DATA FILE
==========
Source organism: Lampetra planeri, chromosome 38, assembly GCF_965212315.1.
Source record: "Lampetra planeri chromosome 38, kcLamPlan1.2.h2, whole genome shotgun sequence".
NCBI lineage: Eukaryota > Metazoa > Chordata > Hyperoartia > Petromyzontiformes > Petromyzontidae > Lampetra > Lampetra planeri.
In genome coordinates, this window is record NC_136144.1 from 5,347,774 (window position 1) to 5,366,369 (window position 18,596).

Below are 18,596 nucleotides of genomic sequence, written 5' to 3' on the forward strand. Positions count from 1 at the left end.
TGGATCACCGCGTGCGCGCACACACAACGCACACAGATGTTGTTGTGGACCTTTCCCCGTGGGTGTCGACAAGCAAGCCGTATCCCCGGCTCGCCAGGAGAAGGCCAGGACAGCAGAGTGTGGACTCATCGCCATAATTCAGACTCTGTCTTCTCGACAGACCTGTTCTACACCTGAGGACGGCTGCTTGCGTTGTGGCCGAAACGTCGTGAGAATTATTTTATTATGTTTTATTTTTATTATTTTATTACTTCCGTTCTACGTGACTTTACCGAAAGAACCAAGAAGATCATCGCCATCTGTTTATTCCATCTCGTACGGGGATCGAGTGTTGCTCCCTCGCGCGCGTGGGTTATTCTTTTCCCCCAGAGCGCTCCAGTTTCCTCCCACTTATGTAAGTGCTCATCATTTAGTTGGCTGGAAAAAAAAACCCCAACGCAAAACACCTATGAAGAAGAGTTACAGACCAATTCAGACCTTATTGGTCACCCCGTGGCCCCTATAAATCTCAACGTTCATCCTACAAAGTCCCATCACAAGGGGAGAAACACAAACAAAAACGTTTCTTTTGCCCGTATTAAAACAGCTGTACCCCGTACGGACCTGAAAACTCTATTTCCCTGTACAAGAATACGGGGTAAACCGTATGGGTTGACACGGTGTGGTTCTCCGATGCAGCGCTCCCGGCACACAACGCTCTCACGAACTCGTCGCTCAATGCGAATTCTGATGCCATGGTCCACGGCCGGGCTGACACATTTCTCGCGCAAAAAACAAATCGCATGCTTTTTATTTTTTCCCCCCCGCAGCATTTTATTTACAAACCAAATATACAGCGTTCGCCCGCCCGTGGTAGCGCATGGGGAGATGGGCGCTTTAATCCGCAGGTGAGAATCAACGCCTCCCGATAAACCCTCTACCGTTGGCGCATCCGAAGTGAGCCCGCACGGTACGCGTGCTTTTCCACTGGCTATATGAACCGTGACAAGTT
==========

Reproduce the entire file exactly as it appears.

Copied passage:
Source organism: Lampetra planeri, chromosome 38, assembly GCF_965212315.1.
Source record: "Lampetra planeri chromosome 38, kcLamPlan1.2.h2, whole genome shotgun sequence".
NCBI lineage: Eukaryota > Metazoa > Chordata > Hyperoartia > Petromyzontiformes > Petromyzontidae > Lampetra > Lampetra planeri.
In genome coordinates, this window is record NC_136144.1 from 5,347,774 (window position 1) to 5,366,369 (window position 18,596).

Below are 18,596 nucleotides of genomic sequence, written 5' to 3' on the forward strand. Positions count from 1 at the left end.
TGGATCACCGCGTGCGCGCACACACAACGCACACAGATGTTGTTGTGGACCTTTCCCCGTGGGTGTCGACAAGCAAGCCGTATCCCCGGCTCGCCAGGAGAAGGCCAGGACAGCAGAGTGTGGACTCATCGCCATAATTCAGACTCTGTCTTCTCGACAGACCTGTTCTACACCTGAGGACGGCTGCTTGCGTTGTGGCCGAAACGTCGTGAGAATTATTTTATTATGTTTTATTTTTATTATTTTATTACTTCCGTTCTACGTGACTTTACCGAAAGAACCAAGAAGATCATCGCCATCTGTTTATTCCATCTCGTACGGGGATCGAGTGTTGCTCCCTCGCGCGCGTGGGTTATTCTTTTCCCCCAGAGCGCTCCAGTTTCCTCCCACTTATGTAAGTGCTCATCATTTAGTTGGCTGGAAAAAAAAACCCCAACGCAAAACACCTATGAAGAAGAGTTACAGACCAATTCAGACCTTATTGGTCACCCCGTGGCCCCTATAAATCTCAACGTTCATCCTACAAAGTCCCATCACAAGGGGAGAAACACAAACAAAAACGTTTCTTTTGCCCGTATTAAAACAGCTGTACCCCGTACGGACCTGAAAACTCTATTTCCCTGTACAAGAATACGGGGTAAACCGTATGGGTTGACACGGTGTGGTTCTCCGATGCAGCGCTCCCGGCACACAACGCTCTCACGAACTCGTCGCTCAATGCGAATTCTGATGCCATGGTCCACGGCCGGGCTGACACATTTCTCGCGCAAAAAACAAATCGCATGCTTTTTATTTTTTCCCCCCCGCAGCATTTTATTTACAAACCAAATATACAGCGTTCGCCCGCCCGTGGTAGCGCATGGGGAGATGGGCGCTTTAATCCGCAGGTGAGAATCAACGCCTCCCGATAAACCCTCTACCGTTGGCGCATCCGAAGTGAGCCCGCACGGTACGCGTGCTTTTCCACTGGCTATATGAACCGTGACAAGTT